Nonmarital birth rates by race in the United States from 1940 to 2014. Data are from the National Vital Statistics System Reports published by the CDC National Center for Health Statistics. Note: Before 1969, the rates for all minority groups were consolidated in the category of "Non-White."
The Outcast, by Richard Redgrave, 1851. A patriarch casts his daughter and her illegitimate baby out of the family home.
Magdalene laundries were institutions that existed from the 18th to the late 20th centuries, throughout Europe and North America, where "fallen women", including unmarried mothers, were detained. Photo: Magdalene laundry in Ireland, ca. early twentieth century.
Mileva Marić and Albert Einstein, 1912
Edwin Booth
Alexander Hamilton, 1790
T. E. Lawrence
Fernando (Hernando) Columbus

The Poor Law of 1576 formed the basis of English bastardy law.

Nassau William Senior was an advocate of the centralization of the Poor Law system.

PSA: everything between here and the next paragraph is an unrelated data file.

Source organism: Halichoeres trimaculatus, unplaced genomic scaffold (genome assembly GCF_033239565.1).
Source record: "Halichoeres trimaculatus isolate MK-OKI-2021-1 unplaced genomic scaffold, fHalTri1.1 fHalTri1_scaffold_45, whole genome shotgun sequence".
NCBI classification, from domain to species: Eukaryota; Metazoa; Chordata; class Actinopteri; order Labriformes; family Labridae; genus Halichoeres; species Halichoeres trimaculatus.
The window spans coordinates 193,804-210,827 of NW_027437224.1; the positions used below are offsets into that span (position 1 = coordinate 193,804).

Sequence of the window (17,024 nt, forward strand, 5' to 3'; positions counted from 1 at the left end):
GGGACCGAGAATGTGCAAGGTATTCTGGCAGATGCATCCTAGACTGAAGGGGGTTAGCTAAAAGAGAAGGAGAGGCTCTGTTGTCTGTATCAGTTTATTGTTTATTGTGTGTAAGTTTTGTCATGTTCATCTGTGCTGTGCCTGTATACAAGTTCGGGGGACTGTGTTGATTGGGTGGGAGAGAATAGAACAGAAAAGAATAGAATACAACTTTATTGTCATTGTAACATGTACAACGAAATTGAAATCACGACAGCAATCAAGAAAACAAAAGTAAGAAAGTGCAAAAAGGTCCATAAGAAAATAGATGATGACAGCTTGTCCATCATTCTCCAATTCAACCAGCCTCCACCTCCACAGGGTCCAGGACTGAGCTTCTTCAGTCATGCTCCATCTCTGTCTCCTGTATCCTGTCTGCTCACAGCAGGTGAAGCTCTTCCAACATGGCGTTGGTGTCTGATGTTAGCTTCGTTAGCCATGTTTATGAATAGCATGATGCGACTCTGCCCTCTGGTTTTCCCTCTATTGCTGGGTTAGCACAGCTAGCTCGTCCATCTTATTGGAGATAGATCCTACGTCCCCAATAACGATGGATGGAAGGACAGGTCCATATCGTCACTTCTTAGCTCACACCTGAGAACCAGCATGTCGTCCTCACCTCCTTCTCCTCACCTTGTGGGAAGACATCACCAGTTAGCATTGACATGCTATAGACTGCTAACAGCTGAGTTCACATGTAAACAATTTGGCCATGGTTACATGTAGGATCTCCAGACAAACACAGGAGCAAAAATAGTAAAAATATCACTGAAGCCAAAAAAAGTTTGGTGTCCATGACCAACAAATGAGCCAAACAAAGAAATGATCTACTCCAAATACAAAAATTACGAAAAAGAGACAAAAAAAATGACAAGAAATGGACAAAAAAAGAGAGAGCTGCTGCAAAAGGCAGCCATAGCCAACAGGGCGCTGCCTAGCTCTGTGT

Royal Commission into the Operation of the Poor Laws 1832

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Group set up to decide how to change the Poor Law systems in England and Wales.

Group set up to decide how to change the Poor Law systems in England and Wales.

Nassau William Senior was an advocate of the centralization of the Poor Law system.

The writers of the report suggested radical changes to English Poor Laws:

Poor Act 1575

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Law passed in England under Queen Elizabeth I.

Law passed in England under Queen Elizabeth I.

It is a part of the Tudor Poor Laws and a predecessor to the Elizabethan Poor Laws.

Homeless people sleep near the "LUKOIL" in Moscow

Pauperism

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Pauperism (Lat.

Pauperism (Lat.

Homeless people sleep near the "LUKOIL" in Moscow

pauper, poor) is poverty or generally the state of being poor, or particularly the condition of being a "pauper", i.e. receiving relief administered under the English Poor Laws.